Thursday, April 2, 2009


So I read today that I have pursued an education that is beyond my means.

My degree is worth, on average, 300K over my lifetime. I assume this is representative of a non-teaching lifestyle. I will settle for a lifetime advantage of 150K . This makes my net lifetime profit of 100K once you factor in all of the interest on loans.

But this doesnt help when I start off into my career. The starting salaries are low. The peripheral benefits are either absent (401K), or high (Insurance rates). The interest accumulated during my schooling is roughly 1/3 of my debt at variable and at times obscenely high interest rates. This is the good debt most financial people speak of.

But to say that I spent money beyond my means is ridiculous. I spent what I needed to spend to get a high quality education. Because, a high quality education is what I needed to have a career. Spending less would have resulted in a lower quality education, and thus not much hope of moving up.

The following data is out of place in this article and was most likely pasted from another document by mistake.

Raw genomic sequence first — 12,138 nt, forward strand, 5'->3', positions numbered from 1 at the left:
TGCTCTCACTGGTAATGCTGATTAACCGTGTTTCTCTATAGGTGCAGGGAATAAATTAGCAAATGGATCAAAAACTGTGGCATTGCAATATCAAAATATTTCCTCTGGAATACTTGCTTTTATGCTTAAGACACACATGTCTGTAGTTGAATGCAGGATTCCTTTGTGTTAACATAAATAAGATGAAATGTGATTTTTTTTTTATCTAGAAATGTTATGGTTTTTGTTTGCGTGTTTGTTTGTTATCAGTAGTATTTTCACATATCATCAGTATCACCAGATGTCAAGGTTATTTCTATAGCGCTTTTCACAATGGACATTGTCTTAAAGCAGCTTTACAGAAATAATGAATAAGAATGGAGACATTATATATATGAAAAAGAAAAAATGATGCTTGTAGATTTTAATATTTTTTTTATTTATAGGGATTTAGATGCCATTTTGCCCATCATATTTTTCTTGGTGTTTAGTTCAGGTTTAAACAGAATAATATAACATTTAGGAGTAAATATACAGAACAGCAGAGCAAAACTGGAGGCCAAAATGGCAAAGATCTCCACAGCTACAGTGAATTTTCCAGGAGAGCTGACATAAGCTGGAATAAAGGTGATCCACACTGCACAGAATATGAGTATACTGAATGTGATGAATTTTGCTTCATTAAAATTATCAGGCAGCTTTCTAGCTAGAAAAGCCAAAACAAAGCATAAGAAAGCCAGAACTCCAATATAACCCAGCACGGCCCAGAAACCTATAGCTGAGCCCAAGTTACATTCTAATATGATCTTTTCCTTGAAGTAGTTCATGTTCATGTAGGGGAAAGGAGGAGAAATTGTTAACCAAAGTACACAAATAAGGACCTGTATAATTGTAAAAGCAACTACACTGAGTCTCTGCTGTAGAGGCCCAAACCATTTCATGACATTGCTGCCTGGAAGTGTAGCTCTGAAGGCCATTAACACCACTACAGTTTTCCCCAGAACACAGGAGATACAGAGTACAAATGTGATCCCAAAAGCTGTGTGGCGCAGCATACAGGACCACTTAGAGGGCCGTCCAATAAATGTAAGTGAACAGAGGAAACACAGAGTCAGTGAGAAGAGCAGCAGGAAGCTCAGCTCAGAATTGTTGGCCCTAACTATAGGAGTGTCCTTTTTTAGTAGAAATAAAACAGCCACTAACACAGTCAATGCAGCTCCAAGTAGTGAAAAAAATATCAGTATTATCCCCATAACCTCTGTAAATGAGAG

Financially, though, didn't I spend beyond MY means. Yes. My parents spent a lot too. I got scholarships, financial aid, and loans. I did what I needed to, and I am paying it all back. Was it worth it?

It is worth it because I have opportunities. And will have opportunities.

My mind naturally goes to this: What if I didnt pursue my maximum potential?
I would still be poor, and I wouldnt have any opportunities. I would have been working longer, harder, for less money (per hour, over a lifetime).

So what should we tell poor kids? Don't seek an expensive degree? Dont maximize your potential? Stay poor? let your kids share in your poorness and pass on the mantra: "You cant afford education!"

The problem isnt education is expensive. Its that jobs pay too little, because companies can't give them a salary without giving them GOOD benefits. I want good benefits, too.

There are other problems too but I am tired.